‘9-1-1: Lone Star’: Did the Ice Storm Storyline Last Too Long?

by Lauren Boisvert
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The ice storm on “9-1-1: Lone Star” lasted for 4 weeks, and people are asking, was that too long? The answer: maybe. Critic Matt Roush for TV Insider answered viewer-submitted questions about various television shows, and one question was about the big ice storm.

One viewer noted that the ice storm episodes upped their anxiety every week, and that they have “struggled with the discomfort I’ve been experiencing during the ice storm thread since this season began.” Though the arc was a bit distressing, they ended their comment with praise, writing, “Watching this week’s end of this thread was so emotional, well-written, and acted that it made everything worth it.”

Roush replied that the anxiety-inducing episodes were most likely written that way on purpose. He also mentioned the power grid in Texas, and how that affects the storyline. I’m sure if you’re from Texas and you watched the ice storm arc on “9-1-1: Lone Star,” you’d feel a ton of anxiety as well. Roush commented that his household felt the ice storm overstayed its welcome a bit. He also “had a feeling that Billy Burke’s character would perish while helping Grace have her baby — but he survived! — so it will be good to see the show get back to normal now that the storm has passed.”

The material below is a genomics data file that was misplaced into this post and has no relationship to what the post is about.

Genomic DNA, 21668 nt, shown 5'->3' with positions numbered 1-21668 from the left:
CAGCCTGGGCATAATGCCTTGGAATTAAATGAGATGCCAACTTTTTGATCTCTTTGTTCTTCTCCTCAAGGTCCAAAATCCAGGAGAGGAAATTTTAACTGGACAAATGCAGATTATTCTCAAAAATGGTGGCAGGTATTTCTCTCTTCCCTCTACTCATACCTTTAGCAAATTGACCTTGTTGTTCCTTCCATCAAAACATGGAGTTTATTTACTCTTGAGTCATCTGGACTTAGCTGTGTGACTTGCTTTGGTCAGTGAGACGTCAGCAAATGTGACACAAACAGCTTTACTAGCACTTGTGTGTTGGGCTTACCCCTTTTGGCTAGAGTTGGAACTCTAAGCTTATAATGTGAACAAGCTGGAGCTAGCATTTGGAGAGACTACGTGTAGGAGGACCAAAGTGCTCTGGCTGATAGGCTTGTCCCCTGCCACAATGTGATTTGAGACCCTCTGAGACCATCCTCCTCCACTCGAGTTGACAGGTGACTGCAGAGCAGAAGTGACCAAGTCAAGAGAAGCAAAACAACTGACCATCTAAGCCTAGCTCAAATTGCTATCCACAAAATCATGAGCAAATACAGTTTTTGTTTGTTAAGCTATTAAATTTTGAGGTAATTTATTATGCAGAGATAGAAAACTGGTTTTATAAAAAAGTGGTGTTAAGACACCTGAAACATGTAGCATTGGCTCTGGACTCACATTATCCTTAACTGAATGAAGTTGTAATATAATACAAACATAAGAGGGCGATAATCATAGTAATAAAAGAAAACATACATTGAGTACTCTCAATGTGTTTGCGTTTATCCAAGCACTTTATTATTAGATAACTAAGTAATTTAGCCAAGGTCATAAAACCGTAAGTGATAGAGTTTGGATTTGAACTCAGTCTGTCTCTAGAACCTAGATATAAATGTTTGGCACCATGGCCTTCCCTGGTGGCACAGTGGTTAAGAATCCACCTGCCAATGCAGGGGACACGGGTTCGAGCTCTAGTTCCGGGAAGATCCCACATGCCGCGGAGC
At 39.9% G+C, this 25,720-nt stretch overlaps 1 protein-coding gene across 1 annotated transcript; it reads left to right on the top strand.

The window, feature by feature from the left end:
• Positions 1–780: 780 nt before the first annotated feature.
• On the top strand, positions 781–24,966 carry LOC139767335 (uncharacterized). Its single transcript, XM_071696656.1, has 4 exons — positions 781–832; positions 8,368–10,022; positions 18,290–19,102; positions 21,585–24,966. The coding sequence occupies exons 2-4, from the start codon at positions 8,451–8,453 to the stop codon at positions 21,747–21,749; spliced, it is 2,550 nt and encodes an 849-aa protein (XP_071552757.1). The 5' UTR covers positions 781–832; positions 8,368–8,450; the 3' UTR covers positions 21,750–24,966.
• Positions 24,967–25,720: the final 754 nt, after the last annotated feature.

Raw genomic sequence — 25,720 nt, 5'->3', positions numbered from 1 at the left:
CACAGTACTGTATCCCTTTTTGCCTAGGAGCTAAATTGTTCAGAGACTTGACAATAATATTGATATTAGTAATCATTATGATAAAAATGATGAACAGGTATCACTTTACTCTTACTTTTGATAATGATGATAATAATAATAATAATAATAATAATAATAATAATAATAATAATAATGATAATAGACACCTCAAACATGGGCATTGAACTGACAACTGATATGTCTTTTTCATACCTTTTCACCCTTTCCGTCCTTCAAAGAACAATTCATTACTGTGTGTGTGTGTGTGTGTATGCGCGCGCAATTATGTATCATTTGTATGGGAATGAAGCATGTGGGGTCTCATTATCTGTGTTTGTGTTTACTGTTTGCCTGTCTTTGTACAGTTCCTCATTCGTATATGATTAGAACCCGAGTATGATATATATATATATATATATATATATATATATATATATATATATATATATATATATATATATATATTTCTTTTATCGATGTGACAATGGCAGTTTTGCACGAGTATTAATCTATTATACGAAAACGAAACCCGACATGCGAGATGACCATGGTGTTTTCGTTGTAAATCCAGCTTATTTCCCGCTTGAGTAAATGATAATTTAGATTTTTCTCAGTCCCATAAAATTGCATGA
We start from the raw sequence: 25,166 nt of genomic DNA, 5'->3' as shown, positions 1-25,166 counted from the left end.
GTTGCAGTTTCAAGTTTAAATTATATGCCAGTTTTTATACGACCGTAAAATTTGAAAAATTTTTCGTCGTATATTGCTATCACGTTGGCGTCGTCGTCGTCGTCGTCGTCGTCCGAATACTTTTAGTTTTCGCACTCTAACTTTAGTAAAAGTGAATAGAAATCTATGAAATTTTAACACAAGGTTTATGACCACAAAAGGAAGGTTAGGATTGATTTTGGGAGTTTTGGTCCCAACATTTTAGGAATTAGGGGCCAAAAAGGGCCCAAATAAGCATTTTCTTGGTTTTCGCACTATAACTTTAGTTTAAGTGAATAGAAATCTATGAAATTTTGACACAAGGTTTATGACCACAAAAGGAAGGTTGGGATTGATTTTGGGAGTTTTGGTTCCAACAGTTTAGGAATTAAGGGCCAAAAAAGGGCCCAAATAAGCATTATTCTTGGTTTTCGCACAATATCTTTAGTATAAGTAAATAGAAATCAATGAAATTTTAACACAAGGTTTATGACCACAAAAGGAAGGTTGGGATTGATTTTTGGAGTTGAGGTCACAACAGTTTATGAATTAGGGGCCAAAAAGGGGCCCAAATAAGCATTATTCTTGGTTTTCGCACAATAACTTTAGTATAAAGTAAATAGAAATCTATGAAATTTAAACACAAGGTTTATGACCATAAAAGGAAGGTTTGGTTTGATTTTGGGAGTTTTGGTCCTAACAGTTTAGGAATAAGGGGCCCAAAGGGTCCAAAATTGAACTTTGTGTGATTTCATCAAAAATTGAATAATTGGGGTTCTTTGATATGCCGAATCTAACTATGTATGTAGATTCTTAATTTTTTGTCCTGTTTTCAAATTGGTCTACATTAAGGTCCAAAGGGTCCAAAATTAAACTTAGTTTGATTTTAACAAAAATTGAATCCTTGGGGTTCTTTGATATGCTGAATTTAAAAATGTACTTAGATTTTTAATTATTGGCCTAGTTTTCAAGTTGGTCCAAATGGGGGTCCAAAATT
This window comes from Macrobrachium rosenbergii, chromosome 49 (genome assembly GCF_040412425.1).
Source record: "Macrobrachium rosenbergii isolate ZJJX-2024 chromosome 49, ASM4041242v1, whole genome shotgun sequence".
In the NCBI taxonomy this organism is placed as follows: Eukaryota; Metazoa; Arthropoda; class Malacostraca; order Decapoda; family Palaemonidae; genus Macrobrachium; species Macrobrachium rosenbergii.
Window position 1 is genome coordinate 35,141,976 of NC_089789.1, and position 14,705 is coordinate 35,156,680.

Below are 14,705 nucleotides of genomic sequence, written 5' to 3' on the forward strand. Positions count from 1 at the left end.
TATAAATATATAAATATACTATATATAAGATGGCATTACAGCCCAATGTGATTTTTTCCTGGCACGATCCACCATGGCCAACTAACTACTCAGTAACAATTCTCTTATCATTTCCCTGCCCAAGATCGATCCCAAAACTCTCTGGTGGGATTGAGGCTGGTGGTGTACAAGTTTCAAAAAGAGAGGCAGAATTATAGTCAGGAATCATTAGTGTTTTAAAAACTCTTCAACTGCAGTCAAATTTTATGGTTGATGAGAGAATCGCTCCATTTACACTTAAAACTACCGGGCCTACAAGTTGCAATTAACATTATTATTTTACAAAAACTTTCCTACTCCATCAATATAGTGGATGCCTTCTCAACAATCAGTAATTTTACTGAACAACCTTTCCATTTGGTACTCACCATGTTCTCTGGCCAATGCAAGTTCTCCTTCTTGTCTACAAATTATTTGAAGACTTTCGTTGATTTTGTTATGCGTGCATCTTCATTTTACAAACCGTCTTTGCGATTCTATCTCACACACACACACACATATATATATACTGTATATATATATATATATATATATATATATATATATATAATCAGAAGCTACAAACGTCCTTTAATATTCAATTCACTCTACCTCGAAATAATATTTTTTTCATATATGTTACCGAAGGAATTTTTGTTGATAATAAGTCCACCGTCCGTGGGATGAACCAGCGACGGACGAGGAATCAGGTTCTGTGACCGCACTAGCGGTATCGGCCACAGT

In my opinion, maybe 4 weeks was a bit long to extend an arc. A good 3 episode arc is a tried and true formula. The rule of 3 really does work, after all. But, could the writers fit everything they wanted to say with this arc into 3 episodes? Possibly. They’d probably have to cut some stuff down, but it would be more succinct. The stories would be shaved down to their essential parts.

What ‘9-1-1: Lone Star’ Needs to Bring Back to Be Successful Again

Not that “9-1-1: Lone Star” isn’t successful right now; but, there are so many storylines for audiences to follow, with all the characters split up, that things are getting convoluted. It’s getting harder to stay interested. So, what needs to happen on the show to bring audience attention back?

Well, for starters, we need the 126 back. The station closed due to budget cuts after Owen Strand declined the offer to become Deputy Chief. Now, everyone is split, doing their own things. The problem is, the multiple storylines have seemingly nothing in common. There’s no common ground amongst all of them to keep the characters together. They need a reason to come together again, and a new station could be just that.

Hopefully, executive producer Tim Minear will make good on his promise that everyone will come together again. Could a new station be in the works on “9-1-1: Lone Star?” Only time will tell.

Outsider.com